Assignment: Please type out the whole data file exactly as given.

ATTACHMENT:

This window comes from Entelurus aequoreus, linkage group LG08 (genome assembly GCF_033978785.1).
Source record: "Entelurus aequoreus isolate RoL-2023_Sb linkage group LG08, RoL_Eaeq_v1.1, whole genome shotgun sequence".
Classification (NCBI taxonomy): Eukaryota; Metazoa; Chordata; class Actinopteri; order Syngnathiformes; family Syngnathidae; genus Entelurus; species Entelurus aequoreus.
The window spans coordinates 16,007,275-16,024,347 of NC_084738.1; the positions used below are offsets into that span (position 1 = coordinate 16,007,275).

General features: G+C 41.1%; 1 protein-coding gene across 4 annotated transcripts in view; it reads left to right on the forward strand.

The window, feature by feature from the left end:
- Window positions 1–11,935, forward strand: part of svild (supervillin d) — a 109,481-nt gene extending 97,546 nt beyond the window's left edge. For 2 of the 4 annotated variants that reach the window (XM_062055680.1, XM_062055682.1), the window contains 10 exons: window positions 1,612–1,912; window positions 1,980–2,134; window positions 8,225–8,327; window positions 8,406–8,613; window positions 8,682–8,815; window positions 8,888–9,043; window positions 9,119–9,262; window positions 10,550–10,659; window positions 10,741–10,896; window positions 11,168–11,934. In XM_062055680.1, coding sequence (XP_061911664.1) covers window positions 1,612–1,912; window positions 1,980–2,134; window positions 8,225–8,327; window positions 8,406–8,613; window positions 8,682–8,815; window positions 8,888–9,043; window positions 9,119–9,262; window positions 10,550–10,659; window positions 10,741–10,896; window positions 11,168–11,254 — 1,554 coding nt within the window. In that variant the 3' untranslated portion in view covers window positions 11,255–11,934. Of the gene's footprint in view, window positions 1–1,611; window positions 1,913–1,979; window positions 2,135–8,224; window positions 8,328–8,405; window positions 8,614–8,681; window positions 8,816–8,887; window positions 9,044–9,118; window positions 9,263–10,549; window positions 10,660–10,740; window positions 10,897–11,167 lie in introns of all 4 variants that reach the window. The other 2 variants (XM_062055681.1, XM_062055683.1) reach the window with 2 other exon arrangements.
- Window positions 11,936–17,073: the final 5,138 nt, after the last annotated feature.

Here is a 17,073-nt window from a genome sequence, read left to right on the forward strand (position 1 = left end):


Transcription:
This window comes from Entelurus aequoreus, linkage group LG08 (genome assembly GCF_033978785.1).
Source record: "Entelurus aequoreus isolate RoL-2023_Sb linkage group LG08, RoL_Eaeq_v1.1, whole genome shotgun sequence".
Classification (NCBI taxonomy): Eukaryota; Metazoa; Chordata; class Actinopteri; order Syngnathiformes; family Syngnathidae; genus Entelurus; species Entelurus aequoreus.
The window spans coordinates 16,007,275-16,024,347 of NC_084738.1; the positions used below are offsets into that span (position 1 = coordinate 16,007,275).

General features: G+C 41.1%; 1 protein-coding gene across 4 annotated transcripts in view; it reads left to right on the forward strand.

The window, feature by feature from the left end:
- Window positions 1–11,935, forward strand: part of svild (supervillin d) — a 109,481-nt gene extending 97,546 nt beyond the window's left edge. For 2 of the 4 annotated variants that reach the window (XM_062055680.1, XM_062055682.1), the window contains 10 exons: window positions 1,612–1,912; window positions 1,980–2,134; window positions 8,225–8,327; window positions 8,406–8,613; window positions 8,682–8,815; window positions 8,888–9,043; window positions 9,119–9,262; window positions 10,550–10,659; window positions 10,741–10,896; window positions 11,168–11,934. In XM_062055680.1, coding sequence (XP_061911664.1) covers window positions 1,612–1,912; window positions 1,980–2,134; window positions 8,225–8,327; window positions 8,406–8,613; window positions 8,682–8,815; window positions 8,888–9,043; window positions 9,119–9,262; window positions 10,550–10,659; window positions 10,741–10,896; window positions 11,168–11,254 — 1,554 coding nt within the window. In that variant the 3' untranslated portion in view covers window positions 11,255–11,934. Of the gene's footprint in view, window positions 1–1,611; window positions 1,913–1,979; window positions 2,135–8,224; window positions 8,328–8,405; window positions 8,614–8,681; window positions 8,816–8,887; window positions 9,044–9,118; window positions 9,263–10,549; window positions 10,660–10,740; window positions 10,897–11,167 lie in introns of all 4 variants that reach the window. The other 2 variants (XM_062055681.1, XM_062055683.1) reach the window with 2 other exon arrangements.
- Window positions 11,936–17,073: the final 5,138 nt, after the last annotated feature.

Here is a 17,073-nt window from a genome sequence, read left to right on the forward strand (position 1 = left end):